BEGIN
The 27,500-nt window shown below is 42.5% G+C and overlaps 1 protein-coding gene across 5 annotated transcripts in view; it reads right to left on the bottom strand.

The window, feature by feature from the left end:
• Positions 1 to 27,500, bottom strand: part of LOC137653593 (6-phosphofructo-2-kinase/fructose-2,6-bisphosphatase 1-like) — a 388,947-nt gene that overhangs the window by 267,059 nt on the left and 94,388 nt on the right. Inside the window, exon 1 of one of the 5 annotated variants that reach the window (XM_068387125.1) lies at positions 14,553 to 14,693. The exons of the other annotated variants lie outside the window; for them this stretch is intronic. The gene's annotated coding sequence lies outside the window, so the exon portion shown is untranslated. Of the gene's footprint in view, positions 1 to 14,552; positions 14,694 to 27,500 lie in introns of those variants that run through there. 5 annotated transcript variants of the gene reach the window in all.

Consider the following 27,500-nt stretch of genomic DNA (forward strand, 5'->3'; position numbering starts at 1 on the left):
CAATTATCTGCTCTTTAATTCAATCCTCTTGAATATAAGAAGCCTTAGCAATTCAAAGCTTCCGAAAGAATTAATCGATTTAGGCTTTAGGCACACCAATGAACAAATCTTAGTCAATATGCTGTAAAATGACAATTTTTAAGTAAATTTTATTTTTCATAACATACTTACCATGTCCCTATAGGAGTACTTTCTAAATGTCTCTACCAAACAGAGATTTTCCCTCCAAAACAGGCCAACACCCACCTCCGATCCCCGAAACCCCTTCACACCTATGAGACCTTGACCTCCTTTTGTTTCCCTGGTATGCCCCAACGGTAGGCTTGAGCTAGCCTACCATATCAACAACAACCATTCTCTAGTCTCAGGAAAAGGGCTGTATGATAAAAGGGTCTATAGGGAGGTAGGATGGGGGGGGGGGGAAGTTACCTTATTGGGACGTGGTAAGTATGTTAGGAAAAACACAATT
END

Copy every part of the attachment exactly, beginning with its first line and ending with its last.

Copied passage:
The 27,500-nt window shown below is 42.5% G+C and overlaps 1 protein-coding gene across 5 annotated transcripts in view; it reads right to left on the bottom strand.

The window, feature by feature from the left end:
• Positions 1 to 27,500, bottom strand: part of LOC137653593 (6-phosphofructo-2-kinase/fructose-2,6-bisphosphatase 1-like) — a 388,947-nt gene that overhangs the window by 267,059 nt on the left and 94,388 nt on the right. Inside the window, exon 1 of one of the 5 annotated variants that reach the window (XM_068387125.1) lies at positions 14,553 to 14,693. The exons of the other annotated variants lie outside the window; for them this stretch is intronic. The gene's annotated coding sequence lies outside the window, so the exon portion shown is untranslated. Of the gene's footprint in view, positions 1 to 14,552; positions 14,694 to 27,500 lie in introns of those variants that run through there. 5 annotated transcript variants of the gene reach the window in all.

Consider the following 27,500-nt stretch of genomic DNA (forward strand, 5'->3'; position numbering starts at 1 on the left):
CAATTATCTGCTCTTTAATTCAATCCTCTTGAATATAAGAAGCCTTAGCAATTCAAAGCTTCCGAAAGAATTAATCGATTTAGGCTTTAGGCACACCAATGAACAAATCTTAGTCAATATGCTGTAAAATGACAATTTTTAAGTAAATTTTATTTTTCATAACATACTTACCATGTCCCTATAGGAGTACTTTCTAAATGTCTCTACCAAACAGAGATTTTCCCTCCAAAACAGGCCAACACCCACCTCCGATCCCCGAAACCCCTTCACACCTATGAGACCTTGACCTCCTTTTGTTTCCCTGGTATGCCCCAACGGTAGGCTTGAGCTAGCCTACCATATCAACAACAACCATTCTCTAGTCTCAGGAAAAGGGCTGTATGATAAAAGGGTCTATAGGGAGGTAGGATGGGGGGGGGGGGAAGTTACCTTATTGGGACGTGGTAAGTATGTTAGGAAAAACACAATT